Wednesday, February 28, 2007

Getting Busy

Wow! I am excited about all the events that are coming up! If you'll take a look at the Coming Events feature in the right column, you'll see that the spring calendar is filling up rapidly. A note about "Community Day" on May 6--I'm not performing or anything. It's just such a big day for our church that I'm not booking anything over it. If you are available on that evening, please drop by and see us. We'll feed you, have prizes for you and I'm sure that there will be some form of entertainment. There'll be games and inflatables for the kids and I can promise you that you will have a wonderful time.

I'm excited about being asked to work with some of the pastors, and laymen of the Tri-County Association of Southern Baptists. I'm not sure what all it will entail, but being asked to serve by our Director of Missions, Jim Wells, is an honor.

Also, you will want to check out the blog I've added to the Blogs I Frequent. David Stone's "A Stone's Throw" has some good devotionals and some rants and ramblings from a friend/pastor/church planter/all around good guy.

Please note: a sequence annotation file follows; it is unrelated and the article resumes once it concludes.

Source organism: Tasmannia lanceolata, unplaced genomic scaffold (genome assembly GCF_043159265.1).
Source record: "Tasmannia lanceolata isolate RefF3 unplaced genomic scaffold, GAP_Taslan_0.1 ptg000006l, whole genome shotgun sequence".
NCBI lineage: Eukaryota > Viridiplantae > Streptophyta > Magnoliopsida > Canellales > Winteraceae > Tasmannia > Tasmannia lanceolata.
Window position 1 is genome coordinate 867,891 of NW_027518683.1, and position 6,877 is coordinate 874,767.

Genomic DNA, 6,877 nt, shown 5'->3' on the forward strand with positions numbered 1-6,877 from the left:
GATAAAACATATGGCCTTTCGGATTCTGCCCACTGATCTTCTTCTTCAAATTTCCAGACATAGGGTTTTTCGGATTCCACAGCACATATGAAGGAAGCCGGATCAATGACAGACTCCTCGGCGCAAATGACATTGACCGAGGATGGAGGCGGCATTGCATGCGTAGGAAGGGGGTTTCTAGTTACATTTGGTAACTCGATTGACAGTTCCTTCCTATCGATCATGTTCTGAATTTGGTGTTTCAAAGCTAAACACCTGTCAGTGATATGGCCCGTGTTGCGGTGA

I hope that this post finds all of my readers doing well. As always, if you have a need that I can help you with(or find help for you) or a matter that I can pray about for you--call, write or comment.


Thursday, February 22, 2007

Sweet Surrender

Some of you that were growing up in the '70 might remember John Denver's song Sweet Surrender. I think it was the theme song for some movie about a bear. This post doesn't really have anything to do with John Denver, old movies or bears. But it does have to do with the freedom of surrender.

Surrender is a tough thing for anyone that is a little bit of a control freak. Truthfully, most of us want to have some control over anything that we are involved in. Kids want to have control over when they eat, what they eat, when they go to bed, when they get up, who they play with, whether or not they take a bath or brush their teeth. We know that parents are much better qualified to make these decisions, but we often end up in negotiations with our kids and making compromises anyway. I'm sure that my parent may have a different memory of my childhood days, but I don't recall getting a lot of negotiation time. Dinner was non-negotiable, you ate what was put on the table. Bedtime was non-negotiable, we were in bed while the rest of the neighborhood was still outside playing. I hated that! What we watched on the one TV with three available channels was non-negotiable whenever Dad was home. But we were healthy, well rested kids that did well in school, had good manners, and learned that many decisions that involved us were made without consulting us.